Whether a person’s business relationship is that of employer /employee or business / contractor is not always clear, hence the reason why there have been so many court cases. There is no universal agreement on how to categorize the business relationship.

In my personal experience, I’ve yet to come across a company or business that does not want to try to engage individuals as contractors even when it appears apparent the relationship is that of employer / employee. The lure of minimizing taxes and maintaining cost / scheduling flexibility is too much for businesses to resist.

Turning our attention to the “grey areas” of interpretation, what are some the factors to take into consideration? A key concept is intention. This word itself suggests ambiguity. Having said that it’s still very important to determine what the intentions were of the parties, and evidence that intention correctly in writing. For example, a company may use its negotiating power to force the individual to accept “independent” contractor status or arrangement, and the individual after getting “fired” complains to the CRA that they were forced to be a contractor when they “thought” they were an employee.

The leading cases by in large to consider are Wiebe Door Services Ltd v. MNR, 671122 Ontario Ltd v. Sagaz Industries Canada Inc., Wolfe v. Canada and 1392644 Ontario Inc. (Connor Homes) v. Canada.

Following Connor Homes, the approach is to first determine the subjective intent of the parties and then examine the relationship to determine if the objective reality supports this intention.

Four factors have been relevant over the years in determining contractor status and are looked at by the Courts to determine the objective reality of the relationship between the parties. They are:

  • Control

  • Ownership of equipment

  • Degree of financial risk and

  • Opportunity for profit

This is not to say other factors are not to be considered, but these are four key ones.

Also, the concept of intention came after the above four factors became the norm. Intention, to my understanding, has meant the parties have defined the legal characterization of the services to be provided. In other words the legal agreement is drafted to clearly outline the responsibilities, service and relationship between the parties. Hence, the intention to be in an employment or independent contractor legal arrangement. A number of court cases looked at intention as the primary factor in determining whether the relationship was employment or contractor. Some cases relied on it, others were more skeptical noting that the parties had other intended outcomes, i.e., avoiding taxes, as the true motivation, and therefore the courts dismissed “well intended and legally crafted contractor relationships!” The concept of attempting to contract out of the law comes to mind! The Federal Court of Appeal provided some clarity with the decision on Connor Homes.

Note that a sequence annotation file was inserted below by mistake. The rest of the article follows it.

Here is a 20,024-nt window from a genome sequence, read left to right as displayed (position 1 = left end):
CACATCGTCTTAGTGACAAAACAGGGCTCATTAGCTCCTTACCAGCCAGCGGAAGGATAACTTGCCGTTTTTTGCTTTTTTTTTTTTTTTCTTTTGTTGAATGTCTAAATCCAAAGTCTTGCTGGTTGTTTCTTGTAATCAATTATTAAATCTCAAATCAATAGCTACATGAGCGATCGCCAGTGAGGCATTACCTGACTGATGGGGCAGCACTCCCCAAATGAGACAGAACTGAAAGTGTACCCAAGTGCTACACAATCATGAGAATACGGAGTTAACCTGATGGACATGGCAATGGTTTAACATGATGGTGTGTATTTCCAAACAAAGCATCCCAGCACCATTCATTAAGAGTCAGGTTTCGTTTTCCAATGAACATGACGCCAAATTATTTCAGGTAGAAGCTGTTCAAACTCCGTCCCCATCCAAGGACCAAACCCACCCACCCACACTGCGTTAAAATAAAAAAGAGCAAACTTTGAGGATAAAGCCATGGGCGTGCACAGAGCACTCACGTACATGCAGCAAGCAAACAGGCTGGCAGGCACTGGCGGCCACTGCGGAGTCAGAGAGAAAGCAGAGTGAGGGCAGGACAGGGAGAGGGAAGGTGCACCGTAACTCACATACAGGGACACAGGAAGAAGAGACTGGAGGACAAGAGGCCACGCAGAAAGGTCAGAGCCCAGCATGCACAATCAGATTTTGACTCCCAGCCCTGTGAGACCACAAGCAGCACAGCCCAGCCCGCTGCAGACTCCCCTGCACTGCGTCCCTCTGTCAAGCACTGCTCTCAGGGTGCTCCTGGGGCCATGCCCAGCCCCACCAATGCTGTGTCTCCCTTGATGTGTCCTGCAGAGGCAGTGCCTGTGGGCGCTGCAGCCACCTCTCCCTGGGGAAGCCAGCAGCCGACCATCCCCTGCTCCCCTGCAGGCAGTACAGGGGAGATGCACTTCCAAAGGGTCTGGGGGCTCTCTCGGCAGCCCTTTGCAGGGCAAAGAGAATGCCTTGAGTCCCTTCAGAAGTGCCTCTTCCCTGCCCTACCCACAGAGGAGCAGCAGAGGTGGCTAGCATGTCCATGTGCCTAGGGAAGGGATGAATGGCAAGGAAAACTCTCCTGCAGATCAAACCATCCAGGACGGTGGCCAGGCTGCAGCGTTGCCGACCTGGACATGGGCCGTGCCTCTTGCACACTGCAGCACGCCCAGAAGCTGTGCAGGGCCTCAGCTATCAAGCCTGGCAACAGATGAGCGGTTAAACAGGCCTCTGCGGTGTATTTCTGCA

Notwithstanding the above, a key question remains and that is whether a person is carrying on business on their own account.

In summary, intention and the four factors, plus no doubt other fact specific issues need to be reviewed in determining whether one’s status is legitimately that of a contractor. In one particular case, the Court stated that it is insufficient to simply state in a contract that the services are provided as an independent contractor. Legal form does not always trump substance.

No doubt you have been exposed to the issue and each arrangement has its own unique characteristics. To properly advise or contract, consideration to the above has to be given.

Join us Thursday, March 8th, 2018, live or via webinar, to learn more of the issues related to contractor vs employee.


James Rhodes / BSc, LLB

Melanie Petrunia / B.A., LLB